By admin | October 12, 2010
By Richard Allen
The corporate headquarters of NASCAR are in Daytona Beach, Florida but the real home of NASCAR is Charlotte, North Carolina. It is around that town where the sport’s teams, suppliers and many fans are centered. This weekend NASCAR comes home to the Charlotte Motor Speedway.
It hasn’t taken any sort of an expert on sporting event attendance to see that there have been significant numbers of empty seats at just about every track the series has raced on this season. Of course, there have been a myriad of excuses as to why this has happened. The economy has led the way among those excuses but there have been others.
This week, a number of those excuses will not be valid. There are more reasons why the seats in Charlotte should be filled rather than empty.
There are certainly enough fans in and around the Charlotte area to provide plenty of spectators for a Sprint Cup race weekend in a season filled with a large measure of drama. And with the number of fans in close proximity there should be no need for hotels and restaurants to drive up costs for the economy stricken.
Of course, there is the possibility that many of those fans have become so disenchanted over the years and won’t come no matter how close the race is.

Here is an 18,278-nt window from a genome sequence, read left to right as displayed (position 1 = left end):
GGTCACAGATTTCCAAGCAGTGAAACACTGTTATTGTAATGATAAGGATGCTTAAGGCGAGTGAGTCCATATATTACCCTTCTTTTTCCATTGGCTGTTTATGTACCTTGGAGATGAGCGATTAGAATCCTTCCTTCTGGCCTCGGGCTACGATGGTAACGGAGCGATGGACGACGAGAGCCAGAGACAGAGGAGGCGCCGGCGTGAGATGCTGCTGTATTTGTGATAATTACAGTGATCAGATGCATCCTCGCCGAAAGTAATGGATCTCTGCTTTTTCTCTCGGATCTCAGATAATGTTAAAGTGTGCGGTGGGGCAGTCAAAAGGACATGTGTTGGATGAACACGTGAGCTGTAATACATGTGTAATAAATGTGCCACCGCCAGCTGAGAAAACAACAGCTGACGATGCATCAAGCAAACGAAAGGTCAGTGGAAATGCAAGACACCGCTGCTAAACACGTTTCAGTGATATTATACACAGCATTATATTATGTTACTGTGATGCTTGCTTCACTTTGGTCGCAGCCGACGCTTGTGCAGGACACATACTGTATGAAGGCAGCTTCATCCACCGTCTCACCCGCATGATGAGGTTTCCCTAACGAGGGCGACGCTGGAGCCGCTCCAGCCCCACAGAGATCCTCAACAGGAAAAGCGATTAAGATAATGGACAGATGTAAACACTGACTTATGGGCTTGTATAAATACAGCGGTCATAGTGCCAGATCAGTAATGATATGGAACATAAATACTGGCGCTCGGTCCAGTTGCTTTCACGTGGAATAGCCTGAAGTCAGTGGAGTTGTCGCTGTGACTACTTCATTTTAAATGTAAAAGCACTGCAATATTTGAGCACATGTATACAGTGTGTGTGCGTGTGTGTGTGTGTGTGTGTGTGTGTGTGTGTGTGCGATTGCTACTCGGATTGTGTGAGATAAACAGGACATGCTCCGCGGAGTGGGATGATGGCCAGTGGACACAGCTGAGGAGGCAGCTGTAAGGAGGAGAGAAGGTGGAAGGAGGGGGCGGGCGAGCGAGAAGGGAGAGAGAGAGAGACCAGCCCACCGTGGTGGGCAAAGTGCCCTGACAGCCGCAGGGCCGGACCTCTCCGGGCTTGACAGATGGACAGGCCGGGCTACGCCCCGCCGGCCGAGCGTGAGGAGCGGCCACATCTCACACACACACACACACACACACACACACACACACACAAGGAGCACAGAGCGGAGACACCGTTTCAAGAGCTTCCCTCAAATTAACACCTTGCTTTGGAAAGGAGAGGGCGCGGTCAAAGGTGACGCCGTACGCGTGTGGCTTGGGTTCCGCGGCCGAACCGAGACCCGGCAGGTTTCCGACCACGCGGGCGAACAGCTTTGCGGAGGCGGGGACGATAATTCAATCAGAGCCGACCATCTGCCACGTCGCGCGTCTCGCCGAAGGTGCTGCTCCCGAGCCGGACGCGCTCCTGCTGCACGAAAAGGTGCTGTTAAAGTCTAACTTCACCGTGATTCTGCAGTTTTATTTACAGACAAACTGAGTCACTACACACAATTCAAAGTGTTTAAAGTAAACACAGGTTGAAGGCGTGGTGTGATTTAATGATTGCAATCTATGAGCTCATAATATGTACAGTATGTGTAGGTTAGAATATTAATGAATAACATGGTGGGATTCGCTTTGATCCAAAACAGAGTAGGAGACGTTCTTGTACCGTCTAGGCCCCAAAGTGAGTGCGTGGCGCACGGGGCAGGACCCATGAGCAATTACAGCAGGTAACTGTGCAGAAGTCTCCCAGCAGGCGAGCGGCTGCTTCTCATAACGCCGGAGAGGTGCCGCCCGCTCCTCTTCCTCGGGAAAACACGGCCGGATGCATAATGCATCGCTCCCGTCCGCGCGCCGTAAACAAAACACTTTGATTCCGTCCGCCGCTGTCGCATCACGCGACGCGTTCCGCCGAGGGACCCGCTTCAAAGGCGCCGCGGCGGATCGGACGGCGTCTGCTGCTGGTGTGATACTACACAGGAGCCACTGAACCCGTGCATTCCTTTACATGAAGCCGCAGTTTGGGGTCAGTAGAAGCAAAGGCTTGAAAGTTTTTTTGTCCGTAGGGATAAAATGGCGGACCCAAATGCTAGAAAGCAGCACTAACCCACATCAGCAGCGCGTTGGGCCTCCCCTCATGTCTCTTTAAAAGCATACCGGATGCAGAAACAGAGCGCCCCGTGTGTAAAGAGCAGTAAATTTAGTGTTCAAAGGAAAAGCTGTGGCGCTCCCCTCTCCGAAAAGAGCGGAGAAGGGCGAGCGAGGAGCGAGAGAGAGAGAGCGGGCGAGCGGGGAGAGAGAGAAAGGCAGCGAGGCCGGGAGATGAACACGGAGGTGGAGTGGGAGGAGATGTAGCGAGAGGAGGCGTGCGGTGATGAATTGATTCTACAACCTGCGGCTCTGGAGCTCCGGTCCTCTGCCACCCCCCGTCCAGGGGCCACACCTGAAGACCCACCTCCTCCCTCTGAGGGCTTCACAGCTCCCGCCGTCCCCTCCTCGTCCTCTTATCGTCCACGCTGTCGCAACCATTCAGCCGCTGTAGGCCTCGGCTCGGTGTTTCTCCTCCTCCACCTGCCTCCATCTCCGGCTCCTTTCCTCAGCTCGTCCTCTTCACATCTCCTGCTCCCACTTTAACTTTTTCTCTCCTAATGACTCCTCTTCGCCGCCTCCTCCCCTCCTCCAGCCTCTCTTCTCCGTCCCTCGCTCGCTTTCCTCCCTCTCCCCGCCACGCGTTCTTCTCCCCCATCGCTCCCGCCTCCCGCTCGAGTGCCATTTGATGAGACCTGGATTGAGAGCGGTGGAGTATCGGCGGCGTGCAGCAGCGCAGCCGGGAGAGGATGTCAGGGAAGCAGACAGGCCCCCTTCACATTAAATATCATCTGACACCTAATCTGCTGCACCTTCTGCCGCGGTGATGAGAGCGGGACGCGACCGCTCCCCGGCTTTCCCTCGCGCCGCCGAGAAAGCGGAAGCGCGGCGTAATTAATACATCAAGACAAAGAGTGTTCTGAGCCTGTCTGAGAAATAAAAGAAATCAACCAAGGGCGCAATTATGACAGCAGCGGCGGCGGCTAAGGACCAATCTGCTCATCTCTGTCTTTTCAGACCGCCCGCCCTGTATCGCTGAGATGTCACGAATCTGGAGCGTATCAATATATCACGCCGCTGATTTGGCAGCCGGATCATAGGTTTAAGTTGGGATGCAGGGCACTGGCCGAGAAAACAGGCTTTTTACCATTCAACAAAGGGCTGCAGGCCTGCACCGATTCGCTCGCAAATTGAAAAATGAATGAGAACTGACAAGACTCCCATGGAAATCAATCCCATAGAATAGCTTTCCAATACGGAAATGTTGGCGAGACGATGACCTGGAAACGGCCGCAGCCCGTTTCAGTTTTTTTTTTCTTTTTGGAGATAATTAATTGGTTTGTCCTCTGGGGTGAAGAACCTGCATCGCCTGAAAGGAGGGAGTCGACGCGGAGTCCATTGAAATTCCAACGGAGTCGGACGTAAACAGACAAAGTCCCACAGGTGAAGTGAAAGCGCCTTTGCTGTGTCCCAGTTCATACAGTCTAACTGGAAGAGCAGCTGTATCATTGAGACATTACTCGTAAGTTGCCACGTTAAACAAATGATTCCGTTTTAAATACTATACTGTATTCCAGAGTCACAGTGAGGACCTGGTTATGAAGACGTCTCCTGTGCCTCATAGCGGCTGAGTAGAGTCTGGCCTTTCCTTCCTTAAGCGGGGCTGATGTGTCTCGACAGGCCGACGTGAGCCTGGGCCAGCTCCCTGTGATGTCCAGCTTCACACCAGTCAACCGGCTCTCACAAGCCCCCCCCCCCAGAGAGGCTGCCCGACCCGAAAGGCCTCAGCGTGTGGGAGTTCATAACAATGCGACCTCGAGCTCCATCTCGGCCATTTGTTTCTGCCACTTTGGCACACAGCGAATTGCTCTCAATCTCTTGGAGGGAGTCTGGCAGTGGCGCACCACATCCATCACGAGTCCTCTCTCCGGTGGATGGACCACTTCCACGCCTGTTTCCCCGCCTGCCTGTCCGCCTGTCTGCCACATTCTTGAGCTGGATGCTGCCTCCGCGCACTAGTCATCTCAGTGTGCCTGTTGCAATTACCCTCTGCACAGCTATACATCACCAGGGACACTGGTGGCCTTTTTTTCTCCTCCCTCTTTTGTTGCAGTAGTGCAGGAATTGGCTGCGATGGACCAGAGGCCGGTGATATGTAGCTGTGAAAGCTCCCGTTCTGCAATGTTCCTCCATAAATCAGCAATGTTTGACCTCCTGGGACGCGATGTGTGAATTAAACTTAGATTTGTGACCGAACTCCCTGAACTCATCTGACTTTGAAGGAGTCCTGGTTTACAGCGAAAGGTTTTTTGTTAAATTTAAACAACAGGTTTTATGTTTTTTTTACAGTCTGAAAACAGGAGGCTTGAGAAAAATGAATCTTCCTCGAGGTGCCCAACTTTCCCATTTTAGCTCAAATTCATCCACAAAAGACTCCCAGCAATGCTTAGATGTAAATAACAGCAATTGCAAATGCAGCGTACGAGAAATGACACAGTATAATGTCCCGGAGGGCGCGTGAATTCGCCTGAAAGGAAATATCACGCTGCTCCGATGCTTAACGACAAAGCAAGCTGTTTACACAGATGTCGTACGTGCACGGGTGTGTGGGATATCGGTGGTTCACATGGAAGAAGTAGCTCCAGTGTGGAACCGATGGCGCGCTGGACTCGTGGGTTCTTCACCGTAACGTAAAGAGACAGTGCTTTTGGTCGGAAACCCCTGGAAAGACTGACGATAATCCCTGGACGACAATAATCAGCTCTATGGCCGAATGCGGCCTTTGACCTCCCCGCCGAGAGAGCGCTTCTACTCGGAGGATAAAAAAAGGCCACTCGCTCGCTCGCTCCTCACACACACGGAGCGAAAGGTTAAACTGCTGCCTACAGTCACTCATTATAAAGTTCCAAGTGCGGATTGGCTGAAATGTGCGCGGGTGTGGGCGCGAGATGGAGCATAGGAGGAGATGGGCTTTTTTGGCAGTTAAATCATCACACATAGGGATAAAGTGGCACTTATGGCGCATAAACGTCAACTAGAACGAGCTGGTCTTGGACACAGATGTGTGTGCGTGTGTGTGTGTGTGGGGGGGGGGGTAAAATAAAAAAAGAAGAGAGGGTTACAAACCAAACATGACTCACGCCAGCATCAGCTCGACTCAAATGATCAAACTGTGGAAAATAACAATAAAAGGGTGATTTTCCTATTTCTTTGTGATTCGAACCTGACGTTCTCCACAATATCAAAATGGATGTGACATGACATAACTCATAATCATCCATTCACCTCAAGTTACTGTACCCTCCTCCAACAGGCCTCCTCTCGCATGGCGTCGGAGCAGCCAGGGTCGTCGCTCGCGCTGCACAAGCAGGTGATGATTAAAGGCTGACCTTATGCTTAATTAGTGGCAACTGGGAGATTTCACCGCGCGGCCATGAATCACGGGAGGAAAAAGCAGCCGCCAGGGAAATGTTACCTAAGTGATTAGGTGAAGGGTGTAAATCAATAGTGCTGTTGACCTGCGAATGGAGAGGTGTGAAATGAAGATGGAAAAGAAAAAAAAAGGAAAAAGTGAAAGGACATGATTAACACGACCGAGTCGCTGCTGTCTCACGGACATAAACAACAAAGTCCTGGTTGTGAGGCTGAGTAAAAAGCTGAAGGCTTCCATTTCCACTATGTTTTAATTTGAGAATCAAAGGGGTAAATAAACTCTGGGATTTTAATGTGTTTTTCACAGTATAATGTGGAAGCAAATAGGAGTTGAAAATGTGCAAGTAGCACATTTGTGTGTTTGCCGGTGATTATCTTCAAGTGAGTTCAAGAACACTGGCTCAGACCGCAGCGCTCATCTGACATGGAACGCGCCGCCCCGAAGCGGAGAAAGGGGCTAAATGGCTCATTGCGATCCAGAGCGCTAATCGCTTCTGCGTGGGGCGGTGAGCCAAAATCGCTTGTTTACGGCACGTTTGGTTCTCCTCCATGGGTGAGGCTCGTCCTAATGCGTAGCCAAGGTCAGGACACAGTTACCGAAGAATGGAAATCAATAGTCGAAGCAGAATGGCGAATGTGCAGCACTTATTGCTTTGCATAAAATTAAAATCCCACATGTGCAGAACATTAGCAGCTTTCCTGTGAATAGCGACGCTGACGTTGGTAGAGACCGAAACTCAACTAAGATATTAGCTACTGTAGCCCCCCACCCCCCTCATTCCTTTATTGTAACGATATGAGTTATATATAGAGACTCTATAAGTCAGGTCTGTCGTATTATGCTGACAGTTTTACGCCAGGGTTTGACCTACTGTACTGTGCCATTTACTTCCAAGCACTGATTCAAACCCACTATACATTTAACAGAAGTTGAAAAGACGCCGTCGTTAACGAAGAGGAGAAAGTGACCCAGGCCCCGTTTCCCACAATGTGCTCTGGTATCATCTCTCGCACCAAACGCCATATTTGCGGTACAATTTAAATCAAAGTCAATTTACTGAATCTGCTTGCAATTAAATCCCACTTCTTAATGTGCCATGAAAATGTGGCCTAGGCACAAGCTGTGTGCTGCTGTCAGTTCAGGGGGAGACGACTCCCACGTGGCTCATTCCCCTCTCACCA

Along with the fact that fans are close by, the preceding race in California was a good one. The Charlotte race had a good setup so it’s not like fans were turned off by bad competition the week before.
That is, of course, if anyone watched the race. And based on recent television ratings, it is possible that the good setup was wasted.
NASCAR instituted the Chase for the Championship in 2004 for the purpose of generating interest in a close points battle at this very time of the season. This year, the championship battle is one of the closest in history with only six races remaining.
On top of the fact that the points battle is one of the closest in history, Jimmie Johnson is in the midst of trying to win an unprecedented fifth consecutive title. The historic nature of what is happening ought to spur those who like or dislike the driver to show up to cheer or jeer.
Problem is, a good number of fans hate the Chase and regard Johnson as quite bland and seem rather unenthused one way or the other.
And along with a full slate of racing action at the speedway the NASCAR Hall of Fame has scheduled a number of activities to help draw in fans. However, there is the fact that not as many people are visiting the Hall as were originally anticipated. Perhaps the attraction isn’t the thing to actually attract fans on a race weekend.
Well, maybe the premise of this piece was improperly stated. It looks as if there are some excuses that will fly. Only, many of those excuses have been self-inflicted.
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Richard Allen is a member of the National Motorsports Press Association. His weekly columns appear in The Mountain Press and The Knoxville Journal.
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